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In-Depth Post 6: As it Approaches

Another two weeks have passed, and I’m still working hard at my in-depth project. It’s been difficult finding time to practice, amid various performances for drama, preparation for a classical piano festival next week, overnight hikes on the weekends, and the never-ending demands of being a TALONS student, but I have found time to hunker down and jam out to some jazz piano. Here’s a recording of I Hear a Rhapsody, composed by George Fragos, Jack Baker, and Dick Gasparre:

Here is a recording by the legendary Bill Evans:

I’ve been experimenting a lot with different voicings, and when to use which voicings in relation to the situation. It’s definitely a challenge, since I have to think of what to play on the spot, and it has the possibility of not sounding good in the context of the piece. However, the more I try things out, the more I can understand which voicings will work and if they can be applied in other songs as well. The voicings definitely are able to add more colours to the piece, and can fill it out more.

I also had the chance to practice twice with the combo, and we worked on Holy Land (I was unable to get a recording, but will when we meet again). The leader of the combo, Ben (check out his blog here), has been passing on his advice during our rehearsals, and I’ve made sure to record it. It’s definitely come in handy when I’m playing in an ensemble.


In just a few days, I will be performing at Parkwood Manor (an old folk’s home) with Tori (check out her lovely blog here). We’re planning on playing a few jazz pieces, including Autumn Leaves (she’ll be singing while I play), and I’ll play a few other songs. It’s the first time I’ll be performing jazz piano, and it probably will be pretty nerve-wracking. We’ll see how it goes!

Due to my unavailability for most days after school, and possible lesson dates falling through, I wasn’t able to meet with my mentor this week. However, I looked at conversations I’ve had in past lesson with him, and found that there are several examples of what is to be explored this post with de Bono’s How to Have a Beautiful Mind: Concepts, and Alternatives.


  • A major concept raised by my mentor in almost every session is about improvisation. It’s interwoven into basically every piece of jazz, and I’ve spent a lot of time working on it with him. Most recently, he spoke about various practical ideas related to improvisations: playing less frequently, using motives to create a more cohesive improvisation, while still keeping a strong rhythm in the non-improvising hand.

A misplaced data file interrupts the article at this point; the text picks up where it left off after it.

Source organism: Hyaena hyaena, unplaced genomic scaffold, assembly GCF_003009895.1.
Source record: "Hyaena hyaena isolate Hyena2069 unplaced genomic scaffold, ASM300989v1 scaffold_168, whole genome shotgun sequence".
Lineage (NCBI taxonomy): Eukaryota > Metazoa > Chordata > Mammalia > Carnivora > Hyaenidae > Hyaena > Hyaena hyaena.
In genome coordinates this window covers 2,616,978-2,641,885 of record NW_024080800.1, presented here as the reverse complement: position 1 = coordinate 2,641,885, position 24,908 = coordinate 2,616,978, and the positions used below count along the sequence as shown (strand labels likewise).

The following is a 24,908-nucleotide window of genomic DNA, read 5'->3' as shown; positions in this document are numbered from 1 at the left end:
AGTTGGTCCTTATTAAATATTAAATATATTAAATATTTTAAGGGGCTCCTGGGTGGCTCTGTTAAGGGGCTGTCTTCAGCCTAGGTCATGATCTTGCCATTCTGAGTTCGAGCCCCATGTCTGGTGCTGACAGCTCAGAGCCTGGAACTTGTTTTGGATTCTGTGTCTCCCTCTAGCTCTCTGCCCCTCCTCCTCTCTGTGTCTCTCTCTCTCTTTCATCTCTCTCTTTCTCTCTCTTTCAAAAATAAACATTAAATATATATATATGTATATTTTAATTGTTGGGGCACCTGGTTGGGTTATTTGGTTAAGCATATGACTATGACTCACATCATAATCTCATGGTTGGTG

• Another concept has to do with voicings. It may seem like a “practical idea”, but the importance of voicings is so profound that it has various practical ideas within it. For example, a few practical ideas would include playing more than just the root, 3rd, and 5th of a chord, playing chords in inversion to give them a different sound, and playing exploring the best pitch combinations that would make up a “jazzy” chord.
  • Finally, the last concept I’ve learned is about accompanying, or “comping”. A lot of wisdom has been passed down by my mentor, but also Ben (the leader of the combo). As seen in the photo above, I’ve kept track of what he’s told me. At my last mentor session, my mentor spoke a lot about “comping”. A main practical idea he gave me was to play less. Another was to thin out the texture by splitting notes between my two hands.


  • Voicings in themselves are alternatives, since they are a different way to play chords. The first time I played a piece for my mentor, he already started to encourage me to use inversions and different ways to play chords. They definitely sounded better afterwards, and these are alternatives that I still explore every time I play jazz piano.
  • A major alternative during this project has been about the direction my project is going. At the start, I thought that it was a lot more linear, with me focusing on scales, then rhythms, then improvisation. But my mentor gave me an alternative, by showing me that those three elements of jazz (along with countless of others) were interwoven together, and could be learned at the same time.
  • One more detailed alternative came a few months(!) ago, when I had just finished playing a piece for my mentor. At the end of most jazz pieces, the pianist ends off with a decoration of sorts, mostly an arpeggio, or some random melody. However, my mentor offered me an alternative that I could use for the endings of that piece: a rolled chord. It made a lot more sense in the context of the piece, and I’ve been exploring different kinds of endings to jazz pieces every since.


A little over a month to go!

You never master the instrument. You always just strive to get better.

-Bill Evans


In-Depth Post 5: Distilling it Down

A short conversation between me and myself this morning:

Lucas: It’s April. Yay

Lucas: What.

Lucas: Does that mean…it’s SUMMER SOON?

Lucas: No?

Lucas: Does that mean…it’s Aprilmayjune now?

Lucas: Yes…but no.

Lucas: OH NO.

Lucas: Yep.


Spooky. (photo from

Anyway, this fictitious conversation has been occurring in my head pretty often; the fact that this endeavour is more than 60% done scares me (about how much I’ve been neglecting it recently because of the intense school workload, how I have to perform in a few months, etc.) But then I look back, and realize how much I’ve learned in such a short period of time, especially having not known anything about jazz piano before I started.

I did get around to recording one piece, however, and that is Tempus Fugit by the great Bud Powell.

Here is a much more professional recording, by Bud Powell himself:

I thought it was a nice, quick and fun piece to play, and I also worked on it with my mentor during my lesson.

The combo has started to meet more frequently, because we are actually planning on performing at Frankie’s Italian Kitchen and Bar some time in June with the other jazz combo in Gleneagle, as well as the jazz band. Also, I’m performing at an old folk’s home on April 16th, so there are several opportunities coming up where I can actually start playing in front of crowds.